The key events of thrombus formation: platelet adhesion and aggregation

  • Ting YeEmail author
  • Huixin Shi
  • Nhan Phan-Thien
  • Chwee Teck Lim
Original Paper


Thrombus formation is a complex, dynamic and multistep process, involving biochemical reactions, mechanical stimulation, hemodynamics, and so on. In this study, we concentrate on its two crucial steps: (i) platelets adhered to a vessel wall, or simply platelet adhesion, and (ii) platelets clumping and arrested to the adherent platelets, named platelet aggregation. We report the first direct simulation of three modes of platelet adhesion, detachment, rolling adhesion and firm adhesion, as well as the formation, disintegration, arrestment and consolidation of platelet plugs. The results show that the bond dissociation in the detachment mode is mainly attributed to a high probability of rupturing bonds, such that any existing bond can be quickly ruptured and all bonds would be completely broken. In the rolling adhesion, however, it is mainly attributed to the strong traction from the shear flow or erythrocytes, causing that the bonds are ruptured at the trailing edge of the platelet. The erythrocytes play an important role in platelet activities, such as the formation, disintegration, arrestment and consolidation of platelet plugs. They exert an aggregate force on platelets, a repulsion at a near distance but an attraction at a far distance to the platelets. This aggregate force can promote platelets to form a plug and/or bring along a part of a platelet plug causing its disintegration. It also greatly influences the arrestment and consolidation of platelet plugs, together with the adhesive force from the thrombus.


Numerical modeling Thrombus formation Platelet aggregation Platelet adhesion 



The authors thank Yu Li for technical assistance with making figures. The authors acknowledge financial support from the National Natural Science Foundation of China under Project No. 11502094 and the Jilin Province Natural Science Foundation of China under Project No. 20180520024JH.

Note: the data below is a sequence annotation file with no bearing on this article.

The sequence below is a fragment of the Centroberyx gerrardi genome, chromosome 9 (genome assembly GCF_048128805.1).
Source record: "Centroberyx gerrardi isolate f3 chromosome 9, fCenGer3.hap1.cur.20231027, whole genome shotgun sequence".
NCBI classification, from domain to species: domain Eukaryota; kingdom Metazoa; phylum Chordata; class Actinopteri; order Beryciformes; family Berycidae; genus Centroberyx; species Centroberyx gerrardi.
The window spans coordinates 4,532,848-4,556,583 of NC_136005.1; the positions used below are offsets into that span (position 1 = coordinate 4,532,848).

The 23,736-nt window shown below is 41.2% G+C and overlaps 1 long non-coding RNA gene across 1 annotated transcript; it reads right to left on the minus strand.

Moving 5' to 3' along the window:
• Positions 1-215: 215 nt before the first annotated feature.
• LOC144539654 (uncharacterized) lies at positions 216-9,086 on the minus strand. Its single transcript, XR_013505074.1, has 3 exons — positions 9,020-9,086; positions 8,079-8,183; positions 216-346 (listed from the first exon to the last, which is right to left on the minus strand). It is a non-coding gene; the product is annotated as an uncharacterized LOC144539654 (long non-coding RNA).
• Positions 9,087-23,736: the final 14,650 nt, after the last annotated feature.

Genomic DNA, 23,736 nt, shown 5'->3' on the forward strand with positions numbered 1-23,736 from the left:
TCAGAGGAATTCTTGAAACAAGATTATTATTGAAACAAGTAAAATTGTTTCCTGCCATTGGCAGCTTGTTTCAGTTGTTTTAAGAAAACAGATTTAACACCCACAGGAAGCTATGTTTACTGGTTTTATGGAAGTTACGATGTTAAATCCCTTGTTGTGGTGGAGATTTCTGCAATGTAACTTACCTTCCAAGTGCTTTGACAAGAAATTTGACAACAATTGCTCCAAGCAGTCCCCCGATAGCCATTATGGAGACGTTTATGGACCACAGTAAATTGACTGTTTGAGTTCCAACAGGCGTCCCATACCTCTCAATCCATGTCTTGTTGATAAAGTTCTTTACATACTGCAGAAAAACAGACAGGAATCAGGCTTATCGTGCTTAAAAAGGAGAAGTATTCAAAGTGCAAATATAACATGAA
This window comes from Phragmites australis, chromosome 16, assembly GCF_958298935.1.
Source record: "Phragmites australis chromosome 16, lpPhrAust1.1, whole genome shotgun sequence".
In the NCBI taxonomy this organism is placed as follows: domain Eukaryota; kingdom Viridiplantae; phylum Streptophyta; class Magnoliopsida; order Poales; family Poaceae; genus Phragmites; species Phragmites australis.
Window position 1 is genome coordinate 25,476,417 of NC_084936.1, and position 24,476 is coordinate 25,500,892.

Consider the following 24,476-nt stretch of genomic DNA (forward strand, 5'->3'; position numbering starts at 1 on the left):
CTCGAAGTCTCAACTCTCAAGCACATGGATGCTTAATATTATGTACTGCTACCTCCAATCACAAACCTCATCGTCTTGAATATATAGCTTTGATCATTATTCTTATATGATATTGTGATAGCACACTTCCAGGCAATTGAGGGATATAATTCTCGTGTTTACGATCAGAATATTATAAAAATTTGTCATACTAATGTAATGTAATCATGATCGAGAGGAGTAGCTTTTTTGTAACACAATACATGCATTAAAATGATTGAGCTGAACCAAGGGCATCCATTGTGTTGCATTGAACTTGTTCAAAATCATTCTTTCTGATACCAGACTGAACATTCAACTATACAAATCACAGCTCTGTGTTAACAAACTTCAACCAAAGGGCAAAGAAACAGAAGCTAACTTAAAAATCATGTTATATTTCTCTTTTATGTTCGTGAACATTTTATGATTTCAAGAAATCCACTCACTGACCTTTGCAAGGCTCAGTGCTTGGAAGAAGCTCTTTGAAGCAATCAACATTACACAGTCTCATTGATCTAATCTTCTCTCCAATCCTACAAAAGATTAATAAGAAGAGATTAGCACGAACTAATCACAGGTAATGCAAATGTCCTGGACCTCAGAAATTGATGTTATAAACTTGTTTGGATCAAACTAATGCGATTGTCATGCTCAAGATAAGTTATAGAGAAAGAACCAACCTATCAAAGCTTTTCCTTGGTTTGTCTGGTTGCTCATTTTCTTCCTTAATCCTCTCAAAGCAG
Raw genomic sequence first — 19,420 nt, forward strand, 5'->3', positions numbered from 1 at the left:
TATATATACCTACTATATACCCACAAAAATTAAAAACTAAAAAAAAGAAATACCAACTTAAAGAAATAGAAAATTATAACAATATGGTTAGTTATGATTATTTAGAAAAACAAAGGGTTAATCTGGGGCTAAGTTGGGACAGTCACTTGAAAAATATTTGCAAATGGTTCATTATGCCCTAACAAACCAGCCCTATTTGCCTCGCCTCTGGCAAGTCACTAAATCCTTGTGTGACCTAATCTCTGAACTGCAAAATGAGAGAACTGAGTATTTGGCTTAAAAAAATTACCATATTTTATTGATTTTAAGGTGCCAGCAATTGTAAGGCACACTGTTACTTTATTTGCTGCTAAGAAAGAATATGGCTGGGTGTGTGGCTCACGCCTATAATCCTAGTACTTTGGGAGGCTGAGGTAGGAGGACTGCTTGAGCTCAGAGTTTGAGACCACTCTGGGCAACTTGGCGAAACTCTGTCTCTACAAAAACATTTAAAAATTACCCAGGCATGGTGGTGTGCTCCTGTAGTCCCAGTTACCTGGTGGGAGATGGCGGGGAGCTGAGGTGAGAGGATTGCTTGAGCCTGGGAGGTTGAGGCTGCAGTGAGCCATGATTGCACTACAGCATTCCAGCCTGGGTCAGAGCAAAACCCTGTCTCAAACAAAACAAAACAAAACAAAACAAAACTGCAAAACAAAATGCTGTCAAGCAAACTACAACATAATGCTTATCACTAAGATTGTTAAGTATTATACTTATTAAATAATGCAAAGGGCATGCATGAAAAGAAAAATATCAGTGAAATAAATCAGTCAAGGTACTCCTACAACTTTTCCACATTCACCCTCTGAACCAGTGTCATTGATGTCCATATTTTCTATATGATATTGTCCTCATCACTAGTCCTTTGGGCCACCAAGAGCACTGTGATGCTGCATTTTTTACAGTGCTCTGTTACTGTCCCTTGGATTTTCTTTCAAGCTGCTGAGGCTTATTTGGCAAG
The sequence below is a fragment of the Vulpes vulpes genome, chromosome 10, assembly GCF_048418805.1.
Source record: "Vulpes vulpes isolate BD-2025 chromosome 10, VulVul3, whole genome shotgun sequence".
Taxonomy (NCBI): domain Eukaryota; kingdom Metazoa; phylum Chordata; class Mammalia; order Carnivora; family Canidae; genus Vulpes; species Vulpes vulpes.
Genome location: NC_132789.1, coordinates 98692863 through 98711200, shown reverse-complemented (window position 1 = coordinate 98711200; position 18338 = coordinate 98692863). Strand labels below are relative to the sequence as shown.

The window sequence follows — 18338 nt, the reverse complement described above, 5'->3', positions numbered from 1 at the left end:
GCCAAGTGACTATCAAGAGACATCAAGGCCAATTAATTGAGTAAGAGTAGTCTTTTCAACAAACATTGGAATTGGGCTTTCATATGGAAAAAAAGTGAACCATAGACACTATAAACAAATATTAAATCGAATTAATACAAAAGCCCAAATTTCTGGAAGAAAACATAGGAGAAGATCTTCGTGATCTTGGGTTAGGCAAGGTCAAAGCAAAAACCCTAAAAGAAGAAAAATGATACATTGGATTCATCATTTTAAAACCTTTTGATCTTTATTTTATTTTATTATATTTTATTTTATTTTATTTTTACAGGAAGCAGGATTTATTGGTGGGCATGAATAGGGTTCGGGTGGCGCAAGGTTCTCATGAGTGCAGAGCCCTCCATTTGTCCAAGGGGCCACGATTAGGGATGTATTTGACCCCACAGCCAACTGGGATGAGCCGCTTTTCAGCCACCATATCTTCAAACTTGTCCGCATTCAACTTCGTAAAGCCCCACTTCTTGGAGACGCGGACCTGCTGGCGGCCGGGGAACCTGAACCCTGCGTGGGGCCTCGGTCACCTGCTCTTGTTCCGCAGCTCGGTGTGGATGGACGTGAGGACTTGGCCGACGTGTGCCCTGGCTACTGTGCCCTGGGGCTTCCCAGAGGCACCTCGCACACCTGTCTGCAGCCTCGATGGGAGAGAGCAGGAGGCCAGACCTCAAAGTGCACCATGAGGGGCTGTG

Compliance with ethical standards

Conflict of interest

The authors declare that they have no conflict of interest.

Supplementary material

Movie 1: The rolling motion of a platelet subject to simple Couette shear flow at H/a=1.0. It corresponds to Fig. 3(a) in the main paper. (Video 4.29MB)

Movie 2: The platelet is firmly adhered on the bottom plate, subject to the same Couette shear flow as in Movie 1 but at H/a=0.45. (Video 5.66MB)

Movie 3: The detachment mode in platelet adhesion, where the platelets are detached from the thrombus. It corresponds to Fig. 5(a) in the main paper. (Video 6.07MB)

Movie 4: The rolling mode in platelet adhesion, where the platelets roll forward on the thrombus. It corresponds to Fig. 5(b) in the main paper. (Video 7.02MB)

Movie 5: The firm mode in platelet adhesion, where the platelets are firmly adhered on the thrombus. It corresponds to Fig. 5(c) in the main paper. (Video 11.9MB)

Movie 6: A detachment mode is produced by enlarging the flow velocity in the case of Movie 4 fivefold. It corresponds to Fig. 8(a) in the main paper. (Video 4.83MB)

Movie 7: A rolling mode is produced by enlarging the flow velocity in the case of Movie 5 fivefold. It corresponds to Fig. 8(b) in the main paper. (Video 5.86MB)

Movie 8: The formation and disintegration of platelet plugs in platelet aggregation, where the platelet plugs are formed, and then some of them are disintegrated into two small plugs. It corresponds to Fig. 9(a) in the main paper. (Video 15.1MB)

Movie 9: The arrestment and consolidation of platelet plugs in platelet aggregation, where the platelets in the microvessels are arrested and consolidated onto the thrombus. It corresponds to Fig. 9(b) in the main paper. (Video 7.64MB)


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Copyright information

© Springer-Verlag GmbH Germany, part of Springer Nature 2019

Authors and Affiliations

  1. 1.School of MathematicsJilin UniversityChangchunChina
  2. 2.Department of Mechanical EngineeringNational University of SingaporeSingaporeSingapore

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